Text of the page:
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  • Finding Science in Surprising Places: Gender and the Geography of Scientific Knowledge. Introduction to ‘Beyond the Academy: Histories of Gender and Knowledge’.Christine von Oertzen, Maria Rentetzi & Elizabeth S. Watkins - 2013 - Centaurus 55 (2):73-80.
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  • A Fractured Position in a Stable Partnership: Ebba Hult, Gerard De Geer, and Early Twentieth Century Swedish Geology.Staffan Bergwik - 2014 - Science in Context 27 (3):423-451.
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  • The Power of Partnerships: The Liverpool School of Butterfly and Medical Genetics.Doris T. Zallen - 2014 - British Journal for the History of Science 47 (4):677-699.
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  • The Making of Modern Scientific Personae: The Scientist as a Moral Person? Emil Du Bois-Reymond and His Friends.Irmline Veit-Brause - 2002 - History of the Human Sciences 15 (4):19-49.
    This article examines the notion of the `scientist as a moral person' in the light of the early stages of the commodification of science and the transformation of research into a big enterprise, operating on the principle of the division of labour. These processes were set in train at the end of the 19th century. The article focuses on the concomitant changes in the public persona and the habitus of scientific entrepreneurs. I begin by showing the significance of the professional (...)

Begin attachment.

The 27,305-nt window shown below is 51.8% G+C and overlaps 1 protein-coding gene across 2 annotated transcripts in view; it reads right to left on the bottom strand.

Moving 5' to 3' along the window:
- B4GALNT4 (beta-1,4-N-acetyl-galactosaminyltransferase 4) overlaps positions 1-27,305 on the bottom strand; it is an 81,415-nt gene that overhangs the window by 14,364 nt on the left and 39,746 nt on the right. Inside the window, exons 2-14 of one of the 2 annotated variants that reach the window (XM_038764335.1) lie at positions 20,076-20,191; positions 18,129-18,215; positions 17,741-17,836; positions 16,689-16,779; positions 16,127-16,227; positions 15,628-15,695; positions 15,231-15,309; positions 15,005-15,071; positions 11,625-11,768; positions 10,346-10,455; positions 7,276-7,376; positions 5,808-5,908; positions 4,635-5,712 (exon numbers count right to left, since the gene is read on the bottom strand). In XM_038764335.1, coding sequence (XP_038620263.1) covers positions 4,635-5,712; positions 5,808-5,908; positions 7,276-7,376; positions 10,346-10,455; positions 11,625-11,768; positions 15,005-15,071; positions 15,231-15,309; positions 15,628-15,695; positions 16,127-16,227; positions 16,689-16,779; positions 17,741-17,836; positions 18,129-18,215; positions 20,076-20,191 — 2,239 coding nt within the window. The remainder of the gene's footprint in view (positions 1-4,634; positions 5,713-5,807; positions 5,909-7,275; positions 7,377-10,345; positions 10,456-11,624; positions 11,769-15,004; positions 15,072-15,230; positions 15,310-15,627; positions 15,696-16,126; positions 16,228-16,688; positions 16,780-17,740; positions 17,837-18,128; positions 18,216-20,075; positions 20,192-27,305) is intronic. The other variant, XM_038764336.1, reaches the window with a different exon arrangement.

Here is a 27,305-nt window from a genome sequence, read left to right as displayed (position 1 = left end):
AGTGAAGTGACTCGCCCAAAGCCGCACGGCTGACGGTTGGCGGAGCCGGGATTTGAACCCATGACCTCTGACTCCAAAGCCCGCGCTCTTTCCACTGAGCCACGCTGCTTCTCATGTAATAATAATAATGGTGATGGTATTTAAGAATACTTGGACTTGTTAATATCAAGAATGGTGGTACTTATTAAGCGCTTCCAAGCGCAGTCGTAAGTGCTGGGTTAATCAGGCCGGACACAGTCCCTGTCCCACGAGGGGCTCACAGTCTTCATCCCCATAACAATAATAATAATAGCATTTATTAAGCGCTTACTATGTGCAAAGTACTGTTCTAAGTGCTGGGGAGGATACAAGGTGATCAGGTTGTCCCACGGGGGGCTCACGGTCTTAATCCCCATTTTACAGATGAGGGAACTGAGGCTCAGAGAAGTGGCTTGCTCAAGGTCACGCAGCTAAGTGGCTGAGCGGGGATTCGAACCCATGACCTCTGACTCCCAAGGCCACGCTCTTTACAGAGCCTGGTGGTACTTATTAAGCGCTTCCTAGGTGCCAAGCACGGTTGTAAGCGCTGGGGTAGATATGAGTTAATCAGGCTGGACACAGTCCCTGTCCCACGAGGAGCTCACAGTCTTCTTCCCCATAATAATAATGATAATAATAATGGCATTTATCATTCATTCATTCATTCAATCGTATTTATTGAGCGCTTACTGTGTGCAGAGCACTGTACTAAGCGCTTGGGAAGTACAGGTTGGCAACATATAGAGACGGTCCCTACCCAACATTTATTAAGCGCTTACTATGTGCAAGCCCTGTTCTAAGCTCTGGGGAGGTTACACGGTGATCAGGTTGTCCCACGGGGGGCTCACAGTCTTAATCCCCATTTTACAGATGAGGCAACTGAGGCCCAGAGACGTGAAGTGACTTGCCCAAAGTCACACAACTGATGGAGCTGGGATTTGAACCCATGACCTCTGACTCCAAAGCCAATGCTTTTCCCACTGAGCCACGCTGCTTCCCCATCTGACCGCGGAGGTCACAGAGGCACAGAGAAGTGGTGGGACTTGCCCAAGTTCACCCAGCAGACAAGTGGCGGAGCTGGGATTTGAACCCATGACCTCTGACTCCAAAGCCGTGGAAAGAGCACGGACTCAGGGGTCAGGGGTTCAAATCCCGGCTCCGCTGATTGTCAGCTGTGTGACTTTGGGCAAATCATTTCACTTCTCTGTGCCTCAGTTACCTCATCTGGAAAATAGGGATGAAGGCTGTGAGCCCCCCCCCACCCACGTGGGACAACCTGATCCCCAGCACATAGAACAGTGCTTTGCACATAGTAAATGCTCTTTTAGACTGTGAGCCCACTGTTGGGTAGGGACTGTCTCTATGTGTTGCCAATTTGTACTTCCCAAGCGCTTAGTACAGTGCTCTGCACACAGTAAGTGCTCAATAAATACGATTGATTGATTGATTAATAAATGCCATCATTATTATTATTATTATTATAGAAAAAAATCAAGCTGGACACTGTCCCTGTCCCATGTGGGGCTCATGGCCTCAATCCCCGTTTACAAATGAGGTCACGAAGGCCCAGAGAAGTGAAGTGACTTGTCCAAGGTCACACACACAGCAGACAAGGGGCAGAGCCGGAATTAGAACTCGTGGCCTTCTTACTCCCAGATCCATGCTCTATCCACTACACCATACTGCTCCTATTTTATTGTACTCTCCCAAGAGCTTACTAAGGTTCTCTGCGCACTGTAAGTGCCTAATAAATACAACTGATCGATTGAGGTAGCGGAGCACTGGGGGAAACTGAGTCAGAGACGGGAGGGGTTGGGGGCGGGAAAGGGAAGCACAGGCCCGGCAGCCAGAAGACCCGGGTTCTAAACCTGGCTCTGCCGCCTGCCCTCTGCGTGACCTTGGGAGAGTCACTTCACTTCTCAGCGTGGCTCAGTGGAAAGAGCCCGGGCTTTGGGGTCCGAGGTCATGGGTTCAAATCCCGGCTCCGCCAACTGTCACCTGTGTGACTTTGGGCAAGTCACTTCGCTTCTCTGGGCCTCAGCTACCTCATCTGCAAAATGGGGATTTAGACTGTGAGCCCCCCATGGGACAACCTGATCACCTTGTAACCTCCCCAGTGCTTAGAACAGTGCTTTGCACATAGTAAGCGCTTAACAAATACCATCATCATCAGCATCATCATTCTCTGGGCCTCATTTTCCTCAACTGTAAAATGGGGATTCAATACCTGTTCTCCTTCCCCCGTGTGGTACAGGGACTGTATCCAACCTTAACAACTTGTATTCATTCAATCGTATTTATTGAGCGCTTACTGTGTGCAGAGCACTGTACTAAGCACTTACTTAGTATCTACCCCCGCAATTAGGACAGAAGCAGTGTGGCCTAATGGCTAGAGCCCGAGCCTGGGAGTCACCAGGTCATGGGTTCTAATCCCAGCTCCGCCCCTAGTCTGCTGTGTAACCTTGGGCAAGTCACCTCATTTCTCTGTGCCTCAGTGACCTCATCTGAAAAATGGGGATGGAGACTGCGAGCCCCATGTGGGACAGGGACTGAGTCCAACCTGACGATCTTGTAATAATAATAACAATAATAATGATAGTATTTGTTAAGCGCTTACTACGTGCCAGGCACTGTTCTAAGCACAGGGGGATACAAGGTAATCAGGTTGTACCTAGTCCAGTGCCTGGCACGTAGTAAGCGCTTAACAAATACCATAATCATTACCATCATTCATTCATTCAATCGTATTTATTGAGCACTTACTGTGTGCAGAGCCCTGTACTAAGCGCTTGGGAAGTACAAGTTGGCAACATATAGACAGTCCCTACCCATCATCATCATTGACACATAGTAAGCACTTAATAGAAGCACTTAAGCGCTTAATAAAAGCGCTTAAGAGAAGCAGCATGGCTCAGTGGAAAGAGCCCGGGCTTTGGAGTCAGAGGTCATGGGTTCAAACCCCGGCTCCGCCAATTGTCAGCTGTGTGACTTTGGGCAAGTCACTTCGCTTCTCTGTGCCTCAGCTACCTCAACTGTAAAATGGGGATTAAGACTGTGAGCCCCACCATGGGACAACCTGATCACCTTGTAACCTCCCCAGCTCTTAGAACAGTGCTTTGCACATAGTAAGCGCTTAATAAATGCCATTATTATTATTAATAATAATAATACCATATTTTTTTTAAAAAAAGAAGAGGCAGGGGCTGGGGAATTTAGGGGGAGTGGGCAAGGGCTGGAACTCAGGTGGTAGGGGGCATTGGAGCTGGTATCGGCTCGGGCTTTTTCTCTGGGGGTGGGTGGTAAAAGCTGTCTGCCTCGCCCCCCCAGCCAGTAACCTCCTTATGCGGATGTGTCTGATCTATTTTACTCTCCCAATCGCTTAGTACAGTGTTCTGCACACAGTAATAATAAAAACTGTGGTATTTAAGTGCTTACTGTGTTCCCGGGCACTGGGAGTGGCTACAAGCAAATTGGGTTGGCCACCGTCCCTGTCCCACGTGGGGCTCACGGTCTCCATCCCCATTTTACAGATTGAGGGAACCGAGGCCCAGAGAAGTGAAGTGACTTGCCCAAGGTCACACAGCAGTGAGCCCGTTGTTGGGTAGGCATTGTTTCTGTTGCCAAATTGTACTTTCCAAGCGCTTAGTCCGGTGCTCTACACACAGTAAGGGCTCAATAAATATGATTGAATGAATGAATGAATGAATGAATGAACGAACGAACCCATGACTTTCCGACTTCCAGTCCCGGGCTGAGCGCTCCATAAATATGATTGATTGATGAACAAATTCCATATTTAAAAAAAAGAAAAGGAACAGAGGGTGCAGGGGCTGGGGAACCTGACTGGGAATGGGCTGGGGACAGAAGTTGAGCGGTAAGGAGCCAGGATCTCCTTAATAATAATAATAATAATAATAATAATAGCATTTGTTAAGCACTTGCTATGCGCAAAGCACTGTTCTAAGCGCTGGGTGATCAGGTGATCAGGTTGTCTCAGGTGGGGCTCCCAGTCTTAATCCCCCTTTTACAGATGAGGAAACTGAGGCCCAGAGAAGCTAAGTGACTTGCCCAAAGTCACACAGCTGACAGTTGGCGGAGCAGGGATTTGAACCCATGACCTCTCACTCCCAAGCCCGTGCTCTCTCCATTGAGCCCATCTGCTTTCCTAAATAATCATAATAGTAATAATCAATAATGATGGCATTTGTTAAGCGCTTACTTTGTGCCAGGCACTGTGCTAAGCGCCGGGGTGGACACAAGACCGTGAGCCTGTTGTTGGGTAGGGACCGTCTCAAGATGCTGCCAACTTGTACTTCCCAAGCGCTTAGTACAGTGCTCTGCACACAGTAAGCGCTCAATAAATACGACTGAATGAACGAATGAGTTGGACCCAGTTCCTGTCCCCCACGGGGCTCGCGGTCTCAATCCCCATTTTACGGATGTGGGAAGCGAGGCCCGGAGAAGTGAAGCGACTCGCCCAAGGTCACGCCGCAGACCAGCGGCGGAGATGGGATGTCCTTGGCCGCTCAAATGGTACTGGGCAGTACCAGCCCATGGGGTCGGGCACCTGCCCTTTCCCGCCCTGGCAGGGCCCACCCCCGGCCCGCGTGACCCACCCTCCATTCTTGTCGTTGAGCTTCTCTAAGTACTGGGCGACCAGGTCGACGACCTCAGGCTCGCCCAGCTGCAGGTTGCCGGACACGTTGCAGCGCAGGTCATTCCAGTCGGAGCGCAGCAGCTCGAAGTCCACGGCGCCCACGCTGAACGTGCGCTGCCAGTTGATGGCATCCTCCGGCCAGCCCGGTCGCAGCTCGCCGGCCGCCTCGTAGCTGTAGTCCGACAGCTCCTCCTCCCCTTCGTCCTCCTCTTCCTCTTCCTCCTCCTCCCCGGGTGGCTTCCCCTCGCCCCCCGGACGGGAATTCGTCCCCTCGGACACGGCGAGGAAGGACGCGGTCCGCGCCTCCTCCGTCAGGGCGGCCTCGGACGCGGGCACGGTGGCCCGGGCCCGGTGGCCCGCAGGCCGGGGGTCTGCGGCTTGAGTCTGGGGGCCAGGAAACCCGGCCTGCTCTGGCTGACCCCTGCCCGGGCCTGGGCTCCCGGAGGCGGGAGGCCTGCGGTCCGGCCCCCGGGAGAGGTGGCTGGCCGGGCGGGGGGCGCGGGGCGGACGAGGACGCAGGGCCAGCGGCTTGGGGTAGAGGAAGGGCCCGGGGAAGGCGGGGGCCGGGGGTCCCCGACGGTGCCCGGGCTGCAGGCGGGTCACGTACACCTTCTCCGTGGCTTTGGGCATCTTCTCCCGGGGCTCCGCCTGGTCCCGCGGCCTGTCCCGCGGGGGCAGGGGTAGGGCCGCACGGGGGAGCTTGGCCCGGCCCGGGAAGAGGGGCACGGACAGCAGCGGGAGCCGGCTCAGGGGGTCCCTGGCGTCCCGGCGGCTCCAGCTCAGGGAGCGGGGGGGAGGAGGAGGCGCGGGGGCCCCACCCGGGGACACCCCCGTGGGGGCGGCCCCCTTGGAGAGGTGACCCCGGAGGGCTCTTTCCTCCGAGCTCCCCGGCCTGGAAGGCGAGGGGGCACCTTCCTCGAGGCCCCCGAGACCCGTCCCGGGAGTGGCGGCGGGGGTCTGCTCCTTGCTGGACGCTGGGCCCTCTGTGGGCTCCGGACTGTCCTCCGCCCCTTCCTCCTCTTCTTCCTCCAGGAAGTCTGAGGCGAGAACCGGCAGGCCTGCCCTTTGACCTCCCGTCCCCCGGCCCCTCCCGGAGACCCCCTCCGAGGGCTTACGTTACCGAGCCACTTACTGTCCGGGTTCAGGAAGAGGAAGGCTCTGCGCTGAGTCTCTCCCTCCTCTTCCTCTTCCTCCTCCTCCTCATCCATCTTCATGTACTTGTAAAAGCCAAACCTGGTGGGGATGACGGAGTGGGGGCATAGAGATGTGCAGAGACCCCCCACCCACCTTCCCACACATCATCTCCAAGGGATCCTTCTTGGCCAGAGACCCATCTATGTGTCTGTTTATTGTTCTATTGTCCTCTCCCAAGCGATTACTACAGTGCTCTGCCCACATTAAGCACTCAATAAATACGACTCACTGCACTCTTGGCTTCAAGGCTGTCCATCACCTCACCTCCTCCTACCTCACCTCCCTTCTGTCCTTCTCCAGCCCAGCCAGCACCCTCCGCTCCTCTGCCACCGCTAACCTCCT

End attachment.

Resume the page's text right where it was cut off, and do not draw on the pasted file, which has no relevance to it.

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  • Innovative Niche Scientists: Women's Role in Reframing North American Museums, 1880-1930.Sally Gregory Kohlstedt - 2013 - Centaurus 55 (2):153-174.
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  • Molecular Biology and its Recent Historiography: A Transnational Quest for the 'Big Picture'.P. Abir-Am - 2006 - History of Science 44 (1):95-118.
  • Amateurs by Choice: Women and the Pursuit of Independent Scholarship in 20th Century Historical Writing.Gianna Pomata - 2013 - Centaurus 55 (2):196-219.